Punjab is a land of colours, food and music. The first image about Punjab that flashes in front of our eyes is that of sun-kissed yellow fields of mustard flowers. Beneath these vibrant and alluring flowers, the mustard plant bears seed pods and leaves, both of which have culinary uses. While mustard seeds are used across the world as a seasoning and to extract oil, the sarson ka saag or mustard greens make way into the kitchen where they are cooked along with other greens like palak (spinach), bathua (pigweed) or methi (fenugreek).
Traditionally, sarson ka saag is made during winter months when mustard greens are available abundantly. It is cooked by simmering it over low heat on an angithi (charcoal fueled stove) and served with makki ki roti made from corn meal (maize flour) that is topped with loads of desi ghee or butter and jaggery. Sarson ka saag and makki ki roti is a culinary duo that is always eaten together.
Historically, this dish was the staple diet of rural people who worked hard in the agricultural fields. The mustard greens are a very rich source of vitamins and minerals and when had with makki ki roti, the dish makes for a wholesome nutritious meal.
Saag and makki ki roti can be served as breakfast or as a sumptuous lunch. Adding paneer to the saag increases its nutritive value and taste.
Sarson ka Saag
1 bunch fresh saag (mustard greens), cleaned and roughly chopped
½ bunch bathua leaves (pigweed), cleaned and roughly chopped
½ bunch palak (spinach) leaves
2 green chillies
2 tablespoons chickpea flour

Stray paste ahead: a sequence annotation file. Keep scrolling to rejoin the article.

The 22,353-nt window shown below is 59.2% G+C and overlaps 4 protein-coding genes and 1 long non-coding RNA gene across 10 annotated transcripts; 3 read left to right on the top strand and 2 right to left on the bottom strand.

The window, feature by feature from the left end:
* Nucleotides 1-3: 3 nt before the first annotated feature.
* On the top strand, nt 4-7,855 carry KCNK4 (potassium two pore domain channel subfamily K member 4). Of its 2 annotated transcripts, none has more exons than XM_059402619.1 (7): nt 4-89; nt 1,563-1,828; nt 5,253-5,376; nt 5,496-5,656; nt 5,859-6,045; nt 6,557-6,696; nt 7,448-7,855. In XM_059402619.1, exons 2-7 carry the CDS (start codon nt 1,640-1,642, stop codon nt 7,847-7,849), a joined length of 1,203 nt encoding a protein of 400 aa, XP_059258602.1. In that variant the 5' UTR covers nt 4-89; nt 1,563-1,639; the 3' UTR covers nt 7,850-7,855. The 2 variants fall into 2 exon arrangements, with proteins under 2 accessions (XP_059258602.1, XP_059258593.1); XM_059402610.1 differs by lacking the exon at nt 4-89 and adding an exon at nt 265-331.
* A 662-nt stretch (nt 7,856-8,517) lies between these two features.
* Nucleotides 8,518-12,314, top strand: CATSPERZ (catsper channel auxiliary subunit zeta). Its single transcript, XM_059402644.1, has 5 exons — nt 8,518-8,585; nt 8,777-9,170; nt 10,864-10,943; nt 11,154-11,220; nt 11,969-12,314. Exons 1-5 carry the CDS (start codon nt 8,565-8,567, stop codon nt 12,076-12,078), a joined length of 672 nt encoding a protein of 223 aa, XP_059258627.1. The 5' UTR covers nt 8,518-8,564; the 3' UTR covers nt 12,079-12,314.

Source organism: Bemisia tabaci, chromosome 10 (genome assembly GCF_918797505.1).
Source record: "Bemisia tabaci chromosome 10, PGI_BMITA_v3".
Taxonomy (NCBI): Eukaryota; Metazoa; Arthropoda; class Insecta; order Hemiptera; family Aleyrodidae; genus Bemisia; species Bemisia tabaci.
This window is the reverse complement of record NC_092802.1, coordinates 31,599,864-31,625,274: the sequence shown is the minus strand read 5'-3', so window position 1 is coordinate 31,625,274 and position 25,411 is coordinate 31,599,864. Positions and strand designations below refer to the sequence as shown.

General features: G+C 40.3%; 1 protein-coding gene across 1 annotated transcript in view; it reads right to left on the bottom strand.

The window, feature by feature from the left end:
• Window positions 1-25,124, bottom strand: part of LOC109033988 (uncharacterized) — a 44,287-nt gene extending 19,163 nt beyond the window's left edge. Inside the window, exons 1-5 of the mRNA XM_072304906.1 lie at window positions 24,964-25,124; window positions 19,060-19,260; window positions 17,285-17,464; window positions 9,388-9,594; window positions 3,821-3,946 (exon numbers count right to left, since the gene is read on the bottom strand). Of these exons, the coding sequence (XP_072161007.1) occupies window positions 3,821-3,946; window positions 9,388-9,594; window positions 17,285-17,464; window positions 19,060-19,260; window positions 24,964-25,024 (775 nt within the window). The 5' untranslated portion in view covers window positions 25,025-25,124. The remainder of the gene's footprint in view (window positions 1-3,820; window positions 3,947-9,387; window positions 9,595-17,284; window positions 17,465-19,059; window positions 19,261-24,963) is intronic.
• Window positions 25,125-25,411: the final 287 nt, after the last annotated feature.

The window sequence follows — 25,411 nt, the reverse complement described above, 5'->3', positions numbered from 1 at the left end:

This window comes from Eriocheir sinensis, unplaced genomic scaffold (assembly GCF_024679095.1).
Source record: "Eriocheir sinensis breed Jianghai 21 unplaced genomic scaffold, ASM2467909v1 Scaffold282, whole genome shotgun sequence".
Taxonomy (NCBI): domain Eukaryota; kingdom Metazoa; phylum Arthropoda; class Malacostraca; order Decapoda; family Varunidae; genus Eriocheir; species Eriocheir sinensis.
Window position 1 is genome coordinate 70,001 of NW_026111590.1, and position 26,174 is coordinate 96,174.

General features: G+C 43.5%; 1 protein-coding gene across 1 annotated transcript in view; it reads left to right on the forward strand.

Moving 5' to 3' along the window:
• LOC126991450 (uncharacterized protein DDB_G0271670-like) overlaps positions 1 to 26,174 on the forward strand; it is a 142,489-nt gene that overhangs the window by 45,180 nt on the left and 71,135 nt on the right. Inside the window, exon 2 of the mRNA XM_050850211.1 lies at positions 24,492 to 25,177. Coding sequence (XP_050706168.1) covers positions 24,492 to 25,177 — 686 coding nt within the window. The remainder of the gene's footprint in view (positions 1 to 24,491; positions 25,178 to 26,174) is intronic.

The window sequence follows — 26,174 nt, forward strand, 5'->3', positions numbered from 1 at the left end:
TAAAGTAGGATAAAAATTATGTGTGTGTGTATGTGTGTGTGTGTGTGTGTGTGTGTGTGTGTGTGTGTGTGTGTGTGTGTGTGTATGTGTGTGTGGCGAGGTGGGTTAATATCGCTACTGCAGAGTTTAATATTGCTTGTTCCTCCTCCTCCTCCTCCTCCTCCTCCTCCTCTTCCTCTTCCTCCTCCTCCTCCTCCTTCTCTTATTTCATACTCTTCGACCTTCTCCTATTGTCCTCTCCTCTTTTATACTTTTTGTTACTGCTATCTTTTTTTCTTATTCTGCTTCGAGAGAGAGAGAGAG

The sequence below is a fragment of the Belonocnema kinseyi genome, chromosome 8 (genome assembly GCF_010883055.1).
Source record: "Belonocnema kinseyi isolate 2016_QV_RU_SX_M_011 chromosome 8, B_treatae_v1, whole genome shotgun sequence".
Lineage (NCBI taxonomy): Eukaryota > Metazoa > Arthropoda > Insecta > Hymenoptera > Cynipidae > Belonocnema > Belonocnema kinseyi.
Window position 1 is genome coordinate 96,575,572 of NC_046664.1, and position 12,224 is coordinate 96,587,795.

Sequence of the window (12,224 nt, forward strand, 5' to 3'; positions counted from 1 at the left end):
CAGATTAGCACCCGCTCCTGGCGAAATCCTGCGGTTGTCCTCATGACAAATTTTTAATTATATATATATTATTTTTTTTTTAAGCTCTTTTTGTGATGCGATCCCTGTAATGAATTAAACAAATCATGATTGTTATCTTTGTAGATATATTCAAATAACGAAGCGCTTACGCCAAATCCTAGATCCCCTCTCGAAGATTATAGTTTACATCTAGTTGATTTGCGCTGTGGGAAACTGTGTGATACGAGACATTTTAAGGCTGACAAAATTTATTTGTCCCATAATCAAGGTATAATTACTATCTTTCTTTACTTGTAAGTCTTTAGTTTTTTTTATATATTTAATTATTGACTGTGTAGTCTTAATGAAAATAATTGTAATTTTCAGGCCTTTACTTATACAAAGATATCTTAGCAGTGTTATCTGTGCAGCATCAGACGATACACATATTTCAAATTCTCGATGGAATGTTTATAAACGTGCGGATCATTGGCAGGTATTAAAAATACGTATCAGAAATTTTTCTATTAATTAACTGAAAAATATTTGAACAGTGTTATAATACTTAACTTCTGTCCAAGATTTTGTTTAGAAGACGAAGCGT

2 tablespoons ghee
2 teaspoons cumin seeds
¼ teaspoon asafoetida
3 tomatoes, chopped
1 tablespoon unsalted butter
- In a heavy-bottomed pan, combine the saag, bathua, palak, green chillies, ginger and salt to taste with 4 cups water and bring to a boil on high heat. Reduce the heat and simmer until the stems of the mustard greens have cooked through.
- Sprinkle the chickpea flour over the mixture and mix it in with a whisk. Cook for 3 or 4 minutes and remove from heat. Continue to whisk until the mixture is almost smooth, or blend in a blender once cool.
- Heat the ghee in a frying pan over medium heat; add the cumin seeds and asafoetida. When the spices begin to sizzle, add the tomatoes and cook, stirring continuously, until the tomatoes are mushy and the mixture darkens slightly. Add the mustard greens purée and mix thoroughly. Add more salt, if necessary, and cook for 5 minutes longer.
- Top it with butter and serve hot with makki ki roti.
Makki ki roti
3 cups makki ka ataa (cornmeal)
1 teaspoon salt
1¾ cups warm water
4 tablespoons ghee
- Combine the makki ataa with salt in a bowl. Gradually stir in the warm water and knead until all the water has been absorbed and the dough becomes like clay. Cover the dough and let it rest for 30 minutes.
- Transfer the dough out onto a dry surface and knead well until soft and pliable. Divide the dough into 12 equal portions and roll each portion into a ball.
- To shape the roti, flatten each ball into a small patty. Place the patty between 2 sheets of plastic wrap and roll it out lightly into a 6-inch disc.
- Heat a griddle over high heat. Place a roti on it and cook over medium heat until small bubbles appear on the surface. Flip the roti over and cook on the other side until light golden brown spots appear.
- Remove from the griddle and brush with butter. Serve hot with sarson ka saag and jaggery.
Dr. Deepali Kampani is a digital content specialist who weaves health and food through her pen.